Can wasps make deductions?

Michael is shorter than Daniel and Daniel is shorter than Jennifer, so Michael is shorter than Jennifer. From 4-5 years of age, children are able to reach this conclusion through something known as transitive inference. This logical reasoning has also been demonstrated in vertebrate animals (monkeys, rats, birds, and fish). For the first time, a study has shed light on this capacity for deduction in an invertebrate: the paper wasp. Here’s how...

As the authors of this research point out, animal species that show complex social behavior seem to be the most likely to develop transitive inference. In invertebrates, the skill has already been studied unsuccessfully in honeybees. While honeybees live in large, social colonies, this factor alone doesn’t seem to have allowed them to develop deductive reasoning abilities. Another explanation is that honeybees have a small nervous system that limits their cognitive capacities, preventing them from making transitive inferences.

In the present study, a team of scientists at the University of Michigan wanted to test this hypothesis, choosing paper wasps (dominula and metricus), which have a brain and nervous system similar in size to bees (apis mellifera), composed of approximately one million neurons. Wasps however have a more complex form of social behavior, living in cooperative societies where the founding queens compete to form stable hierarchies.

To test the wasps’ ability to make transitive inferences, the researchers used a 5-step training procedure. The insects were trained for five days on five colors (arbitrarily marked A, B, C, D, and E) First, they were taught to distinguish between pairs of colors (A vs B, B vs C, C vs D and D vs E) In each of these pairs, one of the colors was coupled with a slight electrical shock while the other was not. The protocol involved placing the wasp in the middle of a rectangle. The good stimulus and bad stimulus were located on either side of the rectangle. The floor was electrified everywhere except the 2.25 cm closest to the good stimulus. The wasps were allowed to walk around the rectangle, training the insect to distinguish between the stimulus (color) associated with a light electrical shock and the painless one, in various situations. The wasps were then tested on new color pairs without any prior training (B vs D; A vs E). The hypothesis was that if the wasps used logical reasoning by implicitly organizing stimuli hierarchically and made transitive inferences to choose a color in an unfamiliar pair, they should choose B more often than D and A more often than E.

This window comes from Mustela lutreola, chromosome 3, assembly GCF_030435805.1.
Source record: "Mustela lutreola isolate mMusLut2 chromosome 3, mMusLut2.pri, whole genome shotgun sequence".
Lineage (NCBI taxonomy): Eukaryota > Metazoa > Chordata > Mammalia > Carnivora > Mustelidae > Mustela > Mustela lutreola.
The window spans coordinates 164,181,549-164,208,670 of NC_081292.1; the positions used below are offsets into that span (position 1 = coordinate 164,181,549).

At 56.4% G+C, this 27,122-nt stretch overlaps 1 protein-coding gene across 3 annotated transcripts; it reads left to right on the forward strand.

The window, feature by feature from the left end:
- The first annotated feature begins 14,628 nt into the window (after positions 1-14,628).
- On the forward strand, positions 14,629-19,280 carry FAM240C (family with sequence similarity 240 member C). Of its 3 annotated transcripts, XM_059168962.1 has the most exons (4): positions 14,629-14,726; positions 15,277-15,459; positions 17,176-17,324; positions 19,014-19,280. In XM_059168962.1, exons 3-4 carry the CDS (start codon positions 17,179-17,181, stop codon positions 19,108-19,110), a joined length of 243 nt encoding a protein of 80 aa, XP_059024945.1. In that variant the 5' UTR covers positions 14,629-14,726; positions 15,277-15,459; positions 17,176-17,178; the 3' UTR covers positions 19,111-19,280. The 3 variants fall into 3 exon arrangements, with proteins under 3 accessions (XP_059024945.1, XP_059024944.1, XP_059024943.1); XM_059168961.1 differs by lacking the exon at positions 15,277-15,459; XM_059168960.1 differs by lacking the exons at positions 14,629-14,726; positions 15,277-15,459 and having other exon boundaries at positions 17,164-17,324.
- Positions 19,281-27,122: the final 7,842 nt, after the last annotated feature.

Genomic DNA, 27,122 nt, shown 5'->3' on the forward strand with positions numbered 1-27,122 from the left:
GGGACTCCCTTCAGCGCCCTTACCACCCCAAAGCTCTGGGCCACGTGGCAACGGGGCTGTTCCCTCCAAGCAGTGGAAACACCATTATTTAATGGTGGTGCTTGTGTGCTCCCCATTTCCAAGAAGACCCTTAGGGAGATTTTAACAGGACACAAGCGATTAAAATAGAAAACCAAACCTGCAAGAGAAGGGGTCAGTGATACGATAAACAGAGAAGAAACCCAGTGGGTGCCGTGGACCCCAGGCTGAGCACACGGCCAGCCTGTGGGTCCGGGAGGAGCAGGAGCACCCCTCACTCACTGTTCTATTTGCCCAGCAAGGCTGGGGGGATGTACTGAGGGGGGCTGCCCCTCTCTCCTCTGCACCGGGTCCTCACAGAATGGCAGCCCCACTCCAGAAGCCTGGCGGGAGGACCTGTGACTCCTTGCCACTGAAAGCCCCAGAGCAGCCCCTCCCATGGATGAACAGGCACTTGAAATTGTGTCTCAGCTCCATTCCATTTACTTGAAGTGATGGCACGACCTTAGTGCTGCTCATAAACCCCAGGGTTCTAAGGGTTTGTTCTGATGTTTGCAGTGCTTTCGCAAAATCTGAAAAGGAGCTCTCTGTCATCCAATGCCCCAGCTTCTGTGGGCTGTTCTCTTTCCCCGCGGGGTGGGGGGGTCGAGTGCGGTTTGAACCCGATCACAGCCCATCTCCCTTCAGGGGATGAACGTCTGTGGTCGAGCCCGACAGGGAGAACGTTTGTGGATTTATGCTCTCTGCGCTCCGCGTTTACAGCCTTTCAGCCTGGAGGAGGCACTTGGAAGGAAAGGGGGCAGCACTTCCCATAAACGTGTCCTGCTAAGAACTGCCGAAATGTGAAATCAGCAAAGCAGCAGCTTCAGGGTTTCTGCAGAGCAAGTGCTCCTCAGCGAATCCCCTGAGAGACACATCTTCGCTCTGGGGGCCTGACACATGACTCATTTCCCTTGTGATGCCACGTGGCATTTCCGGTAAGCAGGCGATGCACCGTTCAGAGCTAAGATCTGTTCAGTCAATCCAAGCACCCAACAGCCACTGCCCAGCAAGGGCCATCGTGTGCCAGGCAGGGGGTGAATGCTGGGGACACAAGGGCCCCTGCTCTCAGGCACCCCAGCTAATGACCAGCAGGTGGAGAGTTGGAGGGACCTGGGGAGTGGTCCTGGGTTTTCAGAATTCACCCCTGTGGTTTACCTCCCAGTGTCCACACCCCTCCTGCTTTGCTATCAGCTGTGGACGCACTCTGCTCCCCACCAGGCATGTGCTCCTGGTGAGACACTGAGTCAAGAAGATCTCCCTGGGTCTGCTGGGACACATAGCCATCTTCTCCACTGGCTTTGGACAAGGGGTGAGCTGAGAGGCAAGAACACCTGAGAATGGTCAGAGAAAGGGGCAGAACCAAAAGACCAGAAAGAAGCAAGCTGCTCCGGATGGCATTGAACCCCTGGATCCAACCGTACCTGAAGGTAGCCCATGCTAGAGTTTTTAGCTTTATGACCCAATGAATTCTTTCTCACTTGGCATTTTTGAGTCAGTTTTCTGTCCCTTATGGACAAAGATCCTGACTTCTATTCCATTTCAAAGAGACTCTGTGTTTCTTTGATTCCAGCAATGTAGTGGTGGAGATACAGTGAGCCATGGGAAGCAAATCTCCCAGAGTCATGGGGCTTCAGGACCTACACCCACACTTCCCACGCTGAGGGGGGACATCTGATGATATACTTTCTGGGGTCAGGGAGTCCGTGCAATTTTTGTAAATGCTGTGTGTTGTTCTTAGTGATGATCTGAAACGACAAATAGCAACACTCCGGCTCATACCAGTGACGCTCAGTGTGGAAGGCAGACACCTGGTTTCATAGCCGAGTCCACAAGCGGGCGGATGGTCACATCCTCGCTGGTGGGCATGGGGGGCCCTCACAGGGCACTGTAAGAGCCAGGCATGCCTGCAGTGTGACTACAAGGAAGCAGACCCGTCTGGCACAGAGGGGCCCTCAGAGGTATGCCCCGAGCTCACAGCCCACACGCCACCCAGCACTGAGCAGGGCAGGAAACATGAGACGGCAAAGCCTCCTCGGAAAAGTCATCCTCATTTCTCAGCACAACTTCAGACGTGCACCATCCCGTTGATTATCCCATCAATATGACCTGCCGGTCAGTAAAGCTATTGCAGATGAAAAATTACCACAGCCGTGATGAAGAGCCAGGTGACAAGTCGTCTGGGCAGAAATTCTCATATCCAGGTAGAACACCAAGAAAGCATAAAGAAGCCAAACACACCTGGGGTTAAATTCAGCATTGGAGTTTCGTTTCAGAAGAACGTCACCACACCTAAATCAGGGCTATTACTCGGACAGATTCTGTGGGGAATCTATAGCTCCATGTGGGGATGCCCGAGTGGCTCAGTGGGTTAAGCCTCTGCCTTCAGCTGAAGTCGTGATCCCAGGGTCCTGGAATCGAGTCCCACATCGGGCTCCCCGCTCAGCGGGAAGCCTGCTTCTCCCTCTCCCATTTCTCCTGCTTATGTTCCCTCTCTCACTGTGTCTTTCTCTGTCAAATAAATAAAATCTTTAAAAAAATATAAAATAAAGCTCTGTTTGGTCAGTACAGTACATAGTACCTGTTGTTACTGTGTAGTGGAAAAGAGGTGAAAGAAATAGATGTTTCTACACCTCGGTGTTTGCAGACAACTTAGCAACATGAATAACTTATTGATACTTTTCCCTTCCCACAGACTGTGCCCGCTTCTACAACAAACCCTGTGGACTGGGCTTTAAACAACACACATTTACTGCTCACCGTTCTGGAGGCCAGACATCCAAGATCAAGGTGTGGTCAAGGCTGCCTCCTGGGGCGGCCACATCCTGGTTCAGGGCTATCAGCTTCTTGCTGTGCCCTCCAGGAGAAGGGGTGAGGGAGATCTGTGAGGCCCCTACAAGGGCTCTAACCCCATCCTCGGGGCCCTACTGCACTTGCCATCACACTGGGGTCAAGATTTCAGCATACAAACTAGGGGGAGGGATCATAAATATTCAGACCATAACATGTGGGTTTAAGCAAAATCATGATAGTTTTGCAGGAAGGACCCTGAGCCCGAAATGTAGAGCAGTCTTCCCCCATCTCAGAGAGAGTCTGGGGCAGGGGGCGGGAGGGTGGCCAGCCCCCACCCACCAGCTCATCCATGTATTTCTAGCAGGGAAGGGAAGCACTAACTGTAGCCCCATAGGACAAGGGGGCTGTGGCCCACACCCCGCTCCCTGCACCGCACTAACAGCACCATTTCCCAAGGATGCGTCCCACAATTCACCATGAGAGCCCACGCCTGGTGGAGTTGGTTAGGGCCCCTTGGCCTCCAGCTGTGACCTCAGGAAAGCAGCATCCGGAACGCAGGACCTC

The results show that the wasps reused what they learned during training (and that they remembered it!), choosing the right color more often than predicted by chance. This preference for colors A and B provides important evidence that the wasps can prioritize stimuli (colors here) and make a transitive inference in order to choose the right stimulus in a new context (new pair of colors).

According to study co-author Elizabeth Tibbetts: “We’re not saying that wasps used logical deduction to solve this problem, but they seem to use known relationships to make inferences about unknown relationships. Our findings suggest that the capacity for complex behavior may be shaped by the social environment in which behaviors are beneficial, rather than being strictly limited by brain size.”
Source: Elizabeth A. Tibbetts, Jorge Agudelo, Sohini Pandit and Jessica Riojas, Transitive inference in Polistes paper wasps, in Biology Letters, May 2019 // University of Michigan website: Paper wasps capable of behavior that resembles logical reasoning.


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